Just days into 2021, new legislation has been enacted which gives the BVI Court jurisdiction to grant freestanding freezing orders and other interim relief in support of foreign proceedings.
The Eastern Caribbean Supreme Court (Virgin Islands) (Amendment) Act, inserts a new section 24A into the Eastern Caribbean Supreme Court (Virgin Islands) Act. It provides a statutory jurisdiction to grant interim relief where proceedings have been or are about to be commenced in a foreign jurisdiction, and allows the court to grant any relief which may be granted in relation to matters within the BVI Court's jurisdiction (including freezing injunctions and receivership appointments). It expressly gives the Court power to grant relief against non-cause of action (or “Chabra”) defendants.
The Act also confirms sthe BVI Court's common law jurisdiction to make disclosure orders (e.g. Norwich Pharmacal/Bankers Trust orders) in support of actual or contemplated foreign proceedings, even where a letter of request might also be available to the applicant as an alternative. This confirms sthat the BVI Court will not be bound by the English decision in Ramilos Trading Limited v Buyanovsky  EWHC 3175 (Comm). Although several decisions of the BVI Court had already confirmed dthat it would not follow Ramilos Trading, this legislative amendment adds further certainty in this important area.
The Act finally yremedies a lacuna in the BVI's legislation, which did not previously provide for the Courts to grant interim remedies in support of proceedings on foot outside the BVI. That lacuna had been filled dby the so-called Black Swan jurisdiction, named after the case in which Justice Bannister applied the dissenting judgment of Lord Nicholls in Mercedes Benz AG v Leiduck  1 AC 284, and ruled that the BVI Court was not bound by the majority decision in that case. However, in its May 2020 decision in Broad Idea International Limited v Convoy Collateral Limited No 2 (BVICMAP 2019/0026), the Eastern Caribbean Court of Appeal held (overturning Black Swan) that the BVI Court was bound by the majority decision in Mercedes Benz; as a result, it found that there was no common law jurisdiction to grant a free-standing freezing injunction against a respondent which was not a party to substantive proceedings in the BVI. The Court of Appeal remarked that whilst this was an undesirable outcome for the BVI as an international financial lcentre, the lacuna would need to be remedied by legislation, not by the courts.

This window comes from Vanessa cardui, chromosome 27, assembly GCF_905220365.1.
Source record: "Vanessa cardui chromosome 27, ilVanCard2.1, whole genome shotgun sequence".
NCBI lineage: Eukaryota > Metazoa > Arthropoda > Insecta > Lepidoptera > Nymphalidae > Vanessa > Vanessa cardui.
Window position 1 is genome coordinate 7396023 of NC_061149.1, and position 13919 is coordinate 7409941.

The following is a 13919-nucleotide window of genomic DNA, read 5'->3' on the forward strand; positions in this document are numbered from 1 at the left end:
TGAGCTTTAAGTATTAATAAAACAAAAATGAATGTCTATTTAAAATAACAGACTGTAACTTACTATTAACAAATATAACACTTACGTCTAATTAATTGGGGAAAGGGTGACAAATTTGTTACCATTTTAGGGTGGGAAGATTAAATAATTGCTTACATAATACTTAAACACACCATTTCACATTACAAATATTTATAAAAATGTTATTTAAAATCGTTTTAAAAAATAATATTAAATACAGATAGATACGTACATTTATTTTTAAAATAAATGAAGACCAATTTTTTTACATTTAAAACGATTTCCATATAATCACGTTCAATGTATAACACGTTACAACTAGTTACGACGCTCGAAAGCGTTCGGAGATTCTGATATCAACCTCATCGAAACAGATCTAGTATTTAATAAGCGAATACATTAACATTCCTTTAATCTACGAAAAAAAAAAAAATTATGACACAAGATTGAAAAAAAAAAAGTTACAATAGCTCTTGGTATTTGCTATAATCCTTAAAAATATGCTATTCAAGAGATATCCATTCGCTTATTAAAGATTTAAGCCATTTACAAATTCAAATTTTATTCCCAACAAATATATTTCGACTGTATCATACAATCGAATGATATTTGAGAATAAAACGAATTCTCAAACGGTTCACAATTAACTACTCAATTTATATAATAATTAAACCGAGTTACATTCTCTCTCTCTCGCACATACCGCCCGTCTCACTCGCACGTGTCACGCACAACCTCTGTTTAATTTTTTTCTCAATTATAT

The speed in which this legislation has been drafted, approved and enacted in response to the Convoy Collateral decision is a testament to its importance. It is a welcome reform which will ensure that the BVI Courts remain able to grant effective relief in support of foreign proceedings in an increasingly globalised economy.
The decision in Convoy Collateral is subject to an appeal to the Privy Council, due to be heard in mid-February 2021. It therefore remains to be seen whether the common law Black Swan jurisdiction may yet survive, and would then sit alongside the new statutory jurisdiction set out in the Act.
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